(18) As Cavani was shunted of the ball, it broke to Suarez, who aimed a quick-witted toe-poke at the bottom corner from 15 yards, only to be denied by Buffon, who showed tremendous agility to plunge to his right and tip it around the post!
(19) That he was able to keep his secret treasures here, not in some remote corner of the globe but in the centre of the city that gave birth to the National Socialist movement, is both extraordinary and not short of a certain dark irony.
(20) The Frenchman, who arrived from Porto last month, was invited to let fly and sent his first-time volley arrowing across goal and into the corner past Artur Boruc.
(n.) An obsolete rude reed instrument (Ger. Zinken), of the oboe family.
(n.) A brass instrument, with cupped mouthpiece, and furnished with valves or pistons, now used in bands, and, in place of the trumpet, in orchestras. See Cornet-a-piston.
(n.) A certain organ stop or register.
(n.) A cap of paper twisted at the end, used by retailers to inclose small wares.
(n.) A troop of cavalry; -- so called from its being accompanied by a cornet player.
(n.) The standard of such a troop.
(n.) The lowest grade of commissioned officer in a British cavalry troop, who carried the standard. The office was abolished in 1871.
(n.) A headdress
(n.) A square cap anciently worn as a mark of certain professions.
(n.) A part of a woman's headdress, in the 16th century.
(n.) See Coronet, 2.
(1) She held her service game to go 2-1 up and then broke to 30 after Cornet double-faulted.
(2) By this he presumably meant a cornet, which is at least an instrument, albeit not one that appears anywhere on Polar Bear’s album.
(3) Cornet, the 25th seed, had never beaten a top-20 player at a grand slam in 13 attempts.
(4) Chelsea overcome nerves to top group and move into last 16 at Porto’s expense Read more Although Paco Alcácer drew a save from Anthony Lopes, Lyon were the better side, allowed to travel a long way when they came forward, and it was not a huge surprise when Cornet scored.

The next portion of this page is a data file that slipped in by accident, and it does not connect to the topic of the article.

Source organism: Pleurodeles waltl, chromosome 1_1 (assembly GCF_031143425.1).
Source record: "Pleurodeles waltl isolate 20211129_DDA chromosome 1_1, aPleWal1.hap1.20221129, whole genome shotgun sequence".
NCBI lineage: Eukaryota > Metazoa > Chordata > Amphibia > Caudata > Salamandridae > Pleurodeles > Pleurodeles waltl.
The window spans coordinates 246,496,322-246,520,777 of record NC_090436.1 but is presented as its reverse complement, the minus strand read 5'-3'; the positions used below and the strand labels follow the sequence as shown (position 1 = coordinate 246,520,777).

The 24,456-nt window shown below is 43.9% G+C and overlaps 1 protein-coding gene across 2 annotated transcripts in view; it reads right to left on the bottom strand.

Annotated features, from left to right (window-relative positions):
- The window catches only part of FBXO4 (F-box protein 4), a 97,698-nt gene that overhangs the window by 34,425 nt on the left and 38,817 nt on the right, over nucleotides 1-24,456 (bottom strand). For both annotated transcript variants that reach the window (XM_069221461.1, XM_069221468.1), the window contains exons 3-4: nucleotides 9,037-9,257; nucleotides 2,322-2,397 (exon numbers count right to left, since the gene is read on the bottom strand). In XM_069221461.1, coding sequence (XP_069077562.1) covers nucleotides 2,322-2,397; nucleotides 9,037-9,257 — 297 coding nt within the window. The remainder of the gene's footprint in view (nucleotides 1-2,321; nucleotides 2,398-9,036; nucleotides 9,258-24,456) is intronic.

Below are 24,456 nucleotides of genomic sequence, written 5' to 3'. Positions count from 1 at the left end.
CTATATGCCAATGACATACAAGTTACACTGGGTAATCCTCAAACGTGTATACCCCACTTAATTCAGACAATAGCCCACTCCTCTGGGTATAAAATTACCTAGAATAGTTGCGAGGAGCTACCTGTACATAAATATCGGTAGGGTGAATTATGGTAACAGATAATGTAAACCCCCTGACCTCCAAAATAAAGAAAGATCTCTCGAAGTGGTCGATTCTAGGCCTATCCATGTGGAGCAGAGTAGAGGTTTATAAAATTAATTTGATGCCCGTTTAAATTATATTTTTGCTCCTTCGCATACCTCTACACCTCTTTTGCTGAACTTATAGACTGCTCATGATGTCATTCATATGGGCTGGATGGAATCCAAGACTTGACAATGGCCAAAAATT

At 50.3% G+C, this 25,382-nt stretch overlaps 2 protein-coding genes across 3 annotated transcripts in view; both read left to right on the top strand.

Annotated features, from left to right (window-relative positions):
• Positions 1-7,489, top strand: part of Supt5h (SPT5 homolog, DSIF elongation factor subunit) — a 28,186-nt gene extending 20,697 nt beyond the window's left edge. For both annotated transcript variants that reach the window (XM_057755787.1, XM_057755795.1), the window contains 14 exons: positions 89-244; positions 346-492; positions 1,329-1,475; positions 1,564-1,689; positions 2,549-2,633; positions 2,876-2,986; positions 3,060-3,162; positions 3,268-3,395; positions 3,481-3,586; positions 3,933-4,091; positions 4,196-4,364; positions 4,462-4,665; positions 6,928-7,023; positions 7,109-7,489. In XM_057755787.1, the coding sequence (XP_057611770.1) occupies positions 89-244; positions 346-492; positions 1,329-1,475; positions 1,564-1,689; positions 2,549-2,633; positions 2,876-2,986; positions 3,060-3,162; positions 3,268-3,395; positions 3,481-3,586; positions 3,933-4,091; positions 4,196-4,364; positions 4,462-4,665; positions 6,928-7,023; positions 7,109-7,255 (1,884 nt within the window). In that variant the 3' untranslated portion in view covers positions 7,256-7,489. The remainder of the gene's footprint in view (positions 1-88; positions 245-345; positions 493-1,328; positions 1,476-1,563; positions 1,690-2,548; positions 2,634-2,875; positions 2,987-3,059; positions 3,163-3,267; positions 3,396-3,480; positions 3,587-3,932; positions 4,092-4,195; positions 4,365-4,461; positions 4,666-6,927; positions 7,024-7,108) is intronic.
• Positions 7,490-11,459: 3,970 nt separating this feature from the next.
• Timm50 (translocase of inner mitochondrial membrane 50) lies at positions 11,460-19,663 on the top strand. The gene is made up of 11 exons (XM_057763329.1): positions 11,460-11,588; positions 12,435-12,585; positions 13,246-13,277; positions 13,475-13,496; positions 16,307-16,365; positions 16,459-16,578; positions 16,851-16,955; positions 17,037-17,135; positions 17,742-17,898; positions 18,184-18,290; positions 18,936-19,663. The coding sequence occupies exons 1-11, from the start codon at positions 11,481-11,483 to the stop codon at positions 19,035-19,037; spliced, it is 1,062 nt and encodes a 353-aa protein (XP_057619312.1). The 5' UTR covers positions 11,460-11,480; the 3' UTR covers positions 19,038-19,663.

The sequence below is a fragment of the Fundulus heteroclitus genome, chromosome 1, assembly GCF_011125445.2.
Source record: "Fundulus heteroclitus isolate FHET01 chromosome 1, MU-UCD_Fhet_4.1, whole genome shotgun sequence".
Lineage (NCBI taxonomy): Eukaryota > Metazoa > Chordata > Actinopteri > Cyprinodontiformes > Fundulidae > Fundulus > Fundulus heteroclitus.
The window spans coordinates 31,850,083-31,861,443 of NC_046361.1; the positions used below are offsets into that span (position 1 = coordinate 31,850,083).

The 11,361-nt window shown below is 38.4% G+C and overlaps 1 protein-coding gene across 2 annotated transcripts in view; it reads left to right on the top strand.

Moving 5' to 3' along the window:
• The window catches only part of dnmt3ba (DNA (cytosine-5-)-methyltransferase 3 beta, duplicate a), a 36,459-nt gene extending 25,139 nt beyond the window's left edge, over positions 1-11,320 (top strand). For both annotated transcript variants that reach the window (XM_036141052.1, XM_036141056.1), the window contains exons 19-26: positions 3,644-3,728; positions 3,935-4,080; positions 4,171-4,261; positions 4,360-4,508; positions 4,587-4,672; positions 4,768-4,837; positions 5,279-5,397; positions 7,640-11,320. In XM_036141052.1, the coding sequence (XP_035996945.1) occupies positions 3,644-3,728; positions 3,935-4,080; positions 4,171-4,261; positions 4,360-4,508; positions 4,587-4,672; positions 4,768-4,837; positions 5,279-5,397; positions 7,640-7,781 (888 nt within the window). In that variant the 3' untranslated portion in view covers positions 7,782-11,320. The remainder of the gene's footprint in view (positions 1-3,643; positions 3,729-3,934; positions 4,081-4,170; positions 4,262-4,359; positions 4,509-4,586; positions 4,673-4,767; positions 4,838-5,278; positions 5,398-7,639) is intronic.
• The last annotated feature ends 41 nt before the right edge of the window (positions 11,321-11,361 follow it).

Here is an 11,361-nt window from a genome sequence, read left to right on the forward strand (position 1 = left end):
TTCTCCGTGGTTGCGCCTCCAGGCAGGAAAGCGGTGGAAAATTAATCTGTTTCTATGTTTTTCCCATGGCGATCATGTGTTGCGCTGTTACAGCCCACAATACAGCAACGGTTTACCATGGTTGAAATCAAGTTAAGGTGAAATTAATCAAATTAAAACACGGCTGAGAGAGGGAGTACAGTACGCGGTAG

(5) – but the tournament is not over for me.” In the last 16 Cornet will play the exciting 20-year-old Canadian Eugenie Bouchard, who reached the French Open semi-final earlier this month.
(6) She is clearly capable of bouncing back but Mouratoglou, speaking on Monday, less than 24 hours after her shock defeat by Alizé Cornet of France , said the American was not her usual competitive self.
(7) But while Cornet’s nerves must have been break-dancing around her body she didn’t show it.
(8) The broad similis group of Cornet & Chateau (1971), under which these 10 species of Synhelea were originally assembled, is not only maintained but expanded by a further 11 species.
(9) Three came and went before Cornet finally got the break and after that she never looked back.
(10) She double-faulted to give Cornet two breakpoints only to recover before, at 1-1, deuce, the umpire called them off.
(11) Grass is Williams’ domain, whereas Cornet had won just 10 of her 25 matches on the surface.
(12) But at 5-3 Cornet held her nerve and sealed the set by smashing a short ball away.
(13) Cornet won the first game of the second set and, having rediscovered her rhythm and confidence, then broke to go 2-0.
(14) The authors indicate the presence in People's Republic of Congo of the five following sandflies: Sergentomyia decipiens Theodor, 1931; Sergentomyia dissimillima Abonnenc, 1972; Sergentomyia tauffliebi Abonnenc and Cornet, 1971; Sergentomyia wansoni Parrot, 1938 and Sergentomyia squamipleuris Newstead, 1912.
(15) For months the paternity of little George (named after a cornet-playing gamekeeper) was in question.
(16) On one occasion tonsillitis turned out to be a magnificent slimming technique until I discovered 99 flake cornets were quite soothing.
(17) Not so long ago Cornet, a 24-year-old from Nice, hated playing on grass.
(18) After the break because of the rain I was so slow,” Cornet said.
(19) Cornet thumped her racquet bag in frustration but Williams’ winners kept coming.
(20) It was a surprise that followed hot on the heels of Williams’ exit at the hands of the unfancied Alizé Cornet and there was more drama to come for the world No1 when she had to pull out of her third-round doubles match with sister Venus.